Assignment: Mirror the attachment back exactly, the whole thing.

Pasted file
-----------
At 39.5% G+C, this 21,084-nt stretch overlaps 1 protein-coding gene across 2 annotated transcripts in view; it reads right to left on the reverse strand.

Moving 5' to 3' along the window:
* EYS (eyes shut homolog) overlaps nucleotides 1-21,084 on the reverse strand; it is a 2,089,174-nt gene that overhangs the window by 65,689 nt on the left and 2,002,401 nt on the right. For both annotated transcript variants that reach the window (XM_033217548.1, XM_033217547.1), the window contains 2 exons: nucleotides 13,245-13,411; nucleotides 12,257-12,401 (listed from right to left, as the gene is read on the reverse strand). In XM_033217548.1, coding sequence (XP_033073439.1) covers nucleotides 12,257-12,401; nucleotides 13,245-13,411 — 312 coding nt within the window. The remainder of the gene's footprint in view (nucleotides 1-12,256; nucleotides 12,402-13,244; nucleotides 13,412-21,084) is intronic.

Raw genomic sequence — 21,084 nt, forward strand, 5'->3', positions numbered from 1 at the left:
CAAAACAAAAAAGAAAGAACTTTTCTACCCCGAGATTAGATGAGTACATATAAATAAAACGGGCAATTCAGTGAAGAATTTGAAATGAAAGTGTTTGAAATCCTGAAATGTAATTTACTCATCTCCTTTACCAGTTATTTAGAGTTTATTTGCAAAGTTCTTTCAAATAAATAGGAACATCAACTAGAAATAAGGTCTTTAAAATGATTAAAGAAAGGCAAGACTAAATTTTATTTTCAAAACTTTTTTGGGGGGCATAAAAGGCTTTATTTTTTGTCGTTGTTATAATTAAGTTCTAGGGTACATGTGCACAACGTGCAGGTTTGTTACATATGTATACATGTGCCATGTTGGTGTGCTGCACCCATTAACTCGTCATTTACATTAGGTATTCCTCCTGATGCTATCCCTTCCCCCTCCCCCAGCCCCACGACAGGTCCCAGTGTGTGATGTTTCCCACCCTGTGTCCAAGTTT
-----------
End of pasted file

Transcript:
At 39.5% G+C, this 21,084-nt stretch overlaps 1 protein-coding gene across 2 annotated transcripts in view; it reads right to left on the reverse strand.

Moving 5' to 3' along the window:
* EYS (eyes shut homolog) overlaps nucleotides 1-21,084 on the reverse strand; it is a 2,089,174-nt gene that overhangs the window by 65,689 nt on the left and 2,002,401 nt on the right. For both annotated transcript variants that reach the window (XM_033217548.1, XM_033217547.1), the window contains 2 exons: nucleotides 13,245-13,411; nucleotides 12,257-12,401 (listed from right to left, as the gene is read on the reverse strand). In XM_033217548.1, coding sequence (XP_033073439.1) covers nucleotides 12,257-12,401; nucleotides 13,245-13,411 — 312 coding nt within the window. The remainder of the gene's footprint in view (nucleotides 1-12,256; nucleotides 12,402-13,244; nucleotides 13,412-21,084) is intronic.

Raw genomic sequence — 21,084 nt, forward strand, 5'->3', positions numbered from 1 at the left:
CAAAACAAAAAAGAAAGAACTTTTCTACCCCGAGATTAGATGAGTACATATAAATAAAACGGGCAATTCAGTGAAGAATTTGAAATGAAAGTGTTTGAAATCCTGAAATGTAATTTACTCATCTCCTTTACCAGTTATTTAGAGTTTATTTGCAAAGTTCTTTCAAATAAATAGGAACATCAACTAGAAATAAGGTCTTTAAAATGATTAAAGAAAGGCAAGACTAAATTTTATTTTCAAAACTTTTTTGGGGGGCATAAAAGGCTTTATTTTTTGTCGTTGTTATAATTAAGTTCTAGGGTACATGTGCACAACGTGCAGGTTTGTTACATATGTATACATGTGCCATGTTGGTGTGCTGCACCCATTAACTCGTCATTTACATTAGGTATTCCTCCTGATGCTATCCCTTCCCCCTCCCCCAGCCCCACGACAGGTCCCAGTGTGTGATGTTTCCCACCCTGTGTCCAAGTTT